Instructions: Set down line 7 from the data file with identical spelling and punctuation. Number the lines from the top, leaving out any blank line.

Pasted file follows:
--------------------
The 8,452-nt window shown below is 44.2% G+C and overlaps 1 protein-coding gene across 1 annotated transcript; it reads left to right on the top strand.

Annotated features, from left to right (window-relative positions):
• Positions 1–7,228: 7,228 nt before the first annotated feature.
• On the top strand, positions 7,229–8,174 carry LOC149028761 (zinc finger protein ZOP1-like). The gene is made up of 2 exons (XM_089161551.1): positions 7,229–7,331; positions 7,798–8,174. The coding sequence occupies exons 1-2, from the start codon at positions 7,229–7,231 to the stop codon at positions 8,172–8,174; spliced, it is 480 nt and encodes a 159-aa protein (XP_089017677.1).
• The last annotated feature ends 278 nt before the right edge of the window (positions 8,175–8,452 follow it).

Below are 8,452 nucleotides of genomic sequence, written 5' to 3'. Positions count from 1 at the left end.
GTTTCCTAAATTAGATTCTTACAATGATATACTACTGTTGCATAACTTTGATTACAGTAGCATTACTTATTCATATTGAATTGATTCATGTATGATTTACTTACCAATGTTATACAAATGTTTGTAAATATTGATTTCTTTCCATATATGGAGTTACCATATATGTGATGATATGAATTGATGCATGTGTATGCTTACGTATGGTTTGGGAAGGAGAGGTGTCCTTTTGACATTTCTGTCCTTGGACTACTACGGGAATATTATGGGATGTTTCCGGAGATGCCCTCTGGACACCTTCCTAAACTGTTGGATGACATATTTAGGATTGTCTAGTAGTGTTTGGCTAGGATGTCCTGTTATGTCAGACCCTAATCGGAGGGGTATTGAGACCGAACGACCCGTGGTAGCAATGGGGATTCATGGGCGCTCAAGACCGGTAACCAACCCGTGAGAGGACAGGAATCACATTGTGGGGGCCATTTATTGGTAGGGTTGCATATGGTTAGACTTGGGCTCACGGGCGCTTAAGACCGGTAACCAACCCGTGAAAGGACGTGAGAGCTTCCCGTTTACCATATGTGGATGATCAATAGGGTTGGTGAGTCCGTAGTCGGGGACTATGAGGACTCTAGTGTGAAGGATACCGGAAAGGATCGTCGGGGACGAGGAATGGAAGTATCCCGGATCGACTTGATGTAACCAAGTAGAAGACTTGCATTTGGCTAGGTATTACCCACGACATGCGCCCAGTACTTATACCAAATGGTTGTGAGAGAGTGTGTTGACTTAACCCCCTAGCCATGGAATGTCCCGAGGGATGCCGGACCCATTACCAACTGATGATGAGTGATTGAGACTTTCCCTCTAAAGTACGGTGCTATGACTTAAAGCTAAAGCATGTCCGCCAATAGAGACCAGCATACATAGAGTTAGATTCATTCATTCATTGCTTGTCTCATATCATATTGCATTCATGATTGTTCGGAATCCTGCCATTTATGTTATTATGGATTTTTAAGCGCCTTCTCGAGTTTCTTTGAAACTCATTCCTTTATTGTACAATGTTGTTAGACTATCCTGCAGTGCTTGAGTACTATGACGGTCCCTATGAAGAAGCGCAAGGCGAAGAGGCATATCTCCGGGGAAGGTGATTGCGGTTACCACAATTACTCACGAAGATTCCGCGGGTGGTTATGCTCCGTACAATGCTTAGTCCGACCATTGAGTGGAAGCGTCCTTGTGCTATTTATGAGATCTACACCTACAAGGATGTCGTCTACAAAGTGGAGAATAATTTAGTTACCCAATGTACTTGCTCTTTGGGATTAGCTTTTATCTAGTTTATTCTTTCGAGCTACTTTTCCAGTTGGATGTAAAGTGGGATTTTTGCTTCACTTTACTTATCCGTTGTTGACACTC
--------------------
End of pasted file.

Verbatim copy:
GTTTCCTAAATTAGATTCTTACAATGATATACTACTGTTGCATAACTTTGATTACAGTAGCATTACTTATTCATATTGAATTGATTCATGTATGATTTACTTACCAATGTTATACAAATGTTTGTAAATATTGATTTCTTTCCATATATGGAGTTACCATATATGTGATGATATGAATTGATGCATGTGTATGCTTACGTATGGTTTGGGAAGGAGAGGTGTCCTTTTGACATTTCTGTCCTTGGACTACTACGGGAATATTATGGGATGTTTCCGGAGATGCCCTCTGGACACCTTCCTAAACTGTTGGATGACATATTTAGGATTGTCTAGTAGTGTTTGGCTAGGATGTCCTGTTATGTCAGACCCTAATCGGAGGGGTATTGAGACCGAACGACCCGTGGTAGCAATGGGGATTCATGGGCGCTCAAGACCGGTAACCAACCCGTGAGAGGACAGGAATCACATTGTGGGGGCCATTTATTGGTAGGGTTGCATATGGTTAGACTTGGGCTCACGGGCGCTTAAGACCGGTAACCAACCCGTGAAAGGACGTGAGAGCTTCCCGTTTACCATATGTGGATGATCAATAGGGTTGGTGAGTCCGTAGTCGGGGACTATGAGGACTCTAGTGTGAAGGATACCGGAAAGGATCGTCGGGGACGAGGAATGGAAGTATCCCGGATCGACTTGATGTAACCAAGTAGAAGACTTGCATTTGGCTAGGTATTACCCACGACATGCGCCCAGTACTTATACCAAATGGTTGTGAGAGAGTGTGTTGACTTAACCCCCTAGCCATGGAATGTCCCGAGGGATGCCGGACCCATTACCAACTGATGATGAGTGATTGAGACTTTCCCTCTAAAGTACGGTGCTATGACTTAAAGCTAAAGCATGTCCGCCAATAGAGACCAGCATACATAGAGTTAGATTCATTCATTCATTGCTTGTCTCATATCATATTGCATTCATGATTGTTCGGAATCCTGCCATTTATGTTATTATGGATTTTTAAGCGCCTTCTCGAGTTTCTTTGAAACTCATTCCTTTATTGTACAATGTTGTTAGACTATCCTGCAGTGCTTGAGTACTATGACGGTCCCTATGAAGAAGCGCAAGGCGAAGAGGCATATCTCCGGGGAAGGTGATTGCGGTTACCACAATTACTCACGAAGATTCCGCGGGTGGTTATGCTCCGTACAATGCTTAGTCCGACCATTGAGTGGAAGCGTCCTTGTGCTATTTATGAGATCTACACCTACAAGGATGTCGTCTACAAAGTGGAGAATAATTTAGTTACCCAATGTACTTGCTCTTTGGGATTAGCTTTTATCTAGTTTATTCTTTCGAGCTACTTTTCCAGTTGGATGTAAAGTGGGATTTTTGCTTCACTTTACTTATCCGTTGTTGACACTC